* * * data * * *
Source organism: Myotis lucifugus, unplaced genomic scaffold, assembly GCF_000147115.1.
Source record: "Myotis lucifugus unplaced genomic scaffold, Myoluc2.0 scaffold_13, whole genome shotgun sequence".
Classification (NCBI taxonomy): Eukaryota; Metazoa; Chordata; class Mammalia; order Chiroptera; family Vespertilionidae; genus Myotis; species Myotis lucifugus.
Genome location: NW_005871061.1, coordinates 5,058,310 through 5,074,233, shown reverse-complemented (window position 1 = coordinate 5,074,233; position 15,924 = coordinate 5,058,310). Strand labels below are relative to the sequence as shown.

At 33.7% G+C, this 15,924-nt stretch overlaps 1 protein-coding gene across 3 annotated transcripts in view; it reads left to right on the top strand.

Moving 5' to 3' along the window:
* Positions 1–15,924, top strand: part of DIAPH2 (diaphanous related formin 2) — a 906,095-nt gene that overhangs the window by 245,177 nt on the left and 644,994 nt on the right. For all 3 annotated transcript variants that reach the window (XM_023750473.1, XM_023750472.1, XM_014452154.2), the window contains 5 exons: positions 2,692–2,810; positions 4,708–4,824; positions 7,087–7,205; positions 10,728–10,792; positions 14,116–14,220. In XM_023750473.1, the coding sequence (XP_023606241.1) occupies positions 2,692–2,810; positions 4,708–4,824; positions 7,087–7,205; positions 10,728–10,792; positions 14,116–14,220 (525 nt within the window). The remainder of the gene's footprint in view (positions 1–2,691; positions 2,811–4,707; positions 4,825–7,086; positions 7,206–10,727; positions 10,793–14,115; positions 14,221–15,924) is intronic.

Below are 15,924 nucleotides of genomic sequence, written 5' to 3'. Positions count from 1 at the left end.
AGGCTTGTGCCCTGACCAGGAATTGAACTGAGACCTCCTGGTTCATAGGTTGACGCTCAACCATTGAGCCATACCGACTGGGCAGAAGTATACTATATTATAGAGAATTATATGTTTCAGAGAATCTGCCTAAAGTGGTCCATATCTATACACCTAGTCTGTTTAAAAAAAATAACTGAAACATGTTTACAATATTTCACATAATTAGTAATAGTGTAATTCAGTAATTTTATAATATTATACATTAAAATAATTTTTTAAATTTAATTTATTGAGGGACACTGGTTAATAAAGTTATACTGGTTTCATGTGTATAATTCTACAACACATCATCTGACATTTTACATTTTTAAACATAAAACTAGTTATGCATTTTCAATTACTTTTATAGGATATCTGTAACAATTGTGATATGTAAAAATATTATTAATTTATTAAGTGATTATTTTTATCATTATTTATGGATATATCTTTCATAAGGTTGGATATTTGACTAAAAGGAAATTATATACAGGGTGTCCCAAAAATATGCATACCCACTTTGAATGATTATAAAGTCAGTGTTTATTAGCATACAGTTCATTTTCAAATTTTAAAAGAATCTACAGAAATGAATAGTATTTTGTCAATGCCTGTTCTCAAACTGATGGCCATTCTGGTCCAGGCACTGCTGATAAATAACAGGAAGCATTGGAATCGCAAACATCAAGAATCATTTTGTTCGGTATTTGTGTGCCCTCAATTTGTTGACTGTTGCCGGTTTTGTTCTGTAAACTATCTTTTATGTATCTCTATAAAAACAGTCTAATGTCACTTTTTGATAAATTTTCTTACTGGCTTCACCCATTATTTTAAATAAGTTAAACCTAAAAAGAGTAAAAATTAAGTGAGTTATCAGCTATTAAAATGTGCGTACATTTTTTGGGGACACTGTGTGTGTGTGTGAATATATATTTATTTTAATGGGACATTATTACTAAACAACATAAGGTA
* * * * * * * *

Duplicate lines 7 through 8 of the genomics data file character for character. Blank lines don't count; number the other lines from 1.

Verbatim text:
* Positions 1–15,924, top strand: part of DIAPH2 (diaphanous related formin 2) — a 906,095-nt gene that overhangs the window by 245,177 nt on the left and 644,994 nt on the right. For all 3 annotated transcript variants that reach the window (XM_023750473.1, XM_023750472.1, XM_014452154.2), the window contains 5 exons: positions 2,692–2,810; positions 4,708–4,824; positions 7,087–7,205; positions 10,728–10,792; positions 14,116–14,220. In XM_023750473.1, the coding sequence (XP_023606241.1) occupies positions 2,692–2,810; positions 4,708–4,824; positions 7,087–7,205; positions 10,728–10,792; positions 14,116–14,220 (525 nt within the window). The remainder of the gene's footprint in view (positions 1–2,691; positions 2,811–4,707; positions 4,825–7,086; positions 7,206–10,727; positions 10,793–14,115; positions 14,221–15,924) is intronic.

Below are 15,924 nucleotides of genomic sequence, written 5' to 3'. Positions count from 1 at the left end.